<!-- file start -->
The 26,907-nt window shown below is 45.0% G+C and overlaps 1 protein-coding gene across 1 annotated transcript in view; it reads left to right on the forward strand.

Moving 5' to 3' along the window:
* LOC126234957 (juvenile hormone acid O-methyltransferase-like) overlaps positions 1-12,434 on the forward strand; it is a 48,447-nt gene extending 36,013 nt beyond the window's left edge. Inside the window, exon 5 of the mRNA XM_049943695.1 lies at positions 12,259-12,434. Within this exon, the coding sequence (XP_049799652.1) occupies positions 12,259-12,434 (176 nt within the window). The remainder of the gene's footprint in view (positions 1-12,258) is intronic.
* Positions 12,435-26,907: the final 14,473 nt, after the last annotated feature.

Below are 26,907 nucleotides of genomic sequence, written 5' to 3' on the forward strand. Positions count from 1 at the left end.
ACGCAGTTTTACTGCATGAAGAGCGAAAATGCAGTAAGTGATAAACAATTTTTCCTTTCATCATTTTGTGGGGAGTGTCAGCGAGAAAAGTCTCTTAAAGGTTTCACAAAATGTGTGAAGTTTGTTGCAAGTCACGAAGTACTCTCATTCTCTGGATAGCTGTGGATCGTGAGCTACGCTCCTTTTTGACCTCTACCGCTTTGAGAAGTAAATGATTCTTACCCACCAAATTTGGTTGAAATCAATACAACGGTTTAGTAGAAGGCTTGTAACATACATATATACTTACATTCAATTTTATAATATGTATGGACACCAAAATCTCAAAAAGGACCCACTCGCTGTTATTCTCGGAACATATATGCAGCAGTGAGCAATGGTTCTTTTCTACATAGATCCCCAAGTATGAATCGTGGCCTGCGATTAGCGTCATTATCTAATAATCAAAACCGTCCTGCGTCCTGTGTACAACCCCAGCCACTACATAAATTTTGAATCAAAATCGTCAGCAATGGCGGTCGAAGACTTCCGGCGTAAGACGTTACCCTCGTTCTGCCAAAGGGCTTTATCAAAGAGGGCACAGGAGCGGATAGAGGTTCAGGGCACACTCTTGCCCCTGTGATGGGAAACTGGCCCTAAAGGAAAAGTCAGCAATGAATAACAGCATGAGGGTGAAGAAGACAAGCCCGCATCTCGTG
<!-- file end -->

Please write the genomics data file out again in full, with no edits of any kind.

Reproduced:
The 26,907-nt window shown below is 45.0% G+C and overlaps 1 protein-coding gene across 1 annotated transcript in view; it reads left to right on the forward strand.

Moving 5' to 3' along the window:
* LOC126234957 (juvenile hormone acid O-methyltransferase-like) overlaps positions 1-12,434 on the forward strand; it is a 48,447-nt gene extending 36,013 nt beyond the window's left edge. Inside the window, exon 5 of the mRNA XM_049943695.1 lies at positions 12,259-12,434. Within this exon, the coding sequence (XP_049799652.1) occupies positions 12,259-12,434 (176 nt within the window). The remainder of the gene's footprint in view (positions 1-12,258) is intronic.
* Positions 12,435-26,907: the final 14,473 nt, after the last annotated feature.

Below are 26,907 nucleotides of genomic sequence, written 5' to 3' on the forward strand. Positions count from 1 at the left end.
ACGCAGTTTTACTGCATGAAGAGCGAAAATGCAGTAAGTGATAAACAATTTTTCCTTTCATCATTTTGTGGGGAGTGTCAGCGAGAAAAGTCTCTTAAAGGTTTCACAAAATGTGTGAAGTTTGTTGCAAGTCACGAAGTACTCTCATTCTCTGGATAGCTGTGGATCGTGAGCTACGCTCCTTTTTGACCTCTACCGCTTTGAGAAGTAAATGATTCTTACCCACCAAATTTGGTTGAAATCAATACAACGGTTTAGTAGAAGGCTTGTAACATACATATATACTTACATTCAATTTTATAATATGTATGGACACCAAAATCTCAAAAAGGACCCACTCGCTGTTATTCTCGGAACATATATGCAGCAGTGAGCAATGGTTCTTTTCTACATAGATCCCCAAGTATGAATCGTGGCCTGCGATTAGCGTCATTATCTAATAATCAAAACCGTCCTGCGTCCTGTGTACAACCCCAGCCACTACATAAATTTTGAATCAAAATCGTCAGCAATGGCGGTCGAAGACTTCCGGCGTAAGACGTTACCCTCGTTCTGCCAAAGGGCTTTATCAAAGAGGGCACAGGAGCGGATAGAGGTTCAGGGCACACTCTTGCCCCTGTGATGGGAAACTGGCCCTAAAGGAAAAGTCAGCAATGAATAACAGCATGAGGGTGAAGAAGACAAGCCCGCATCTCGTG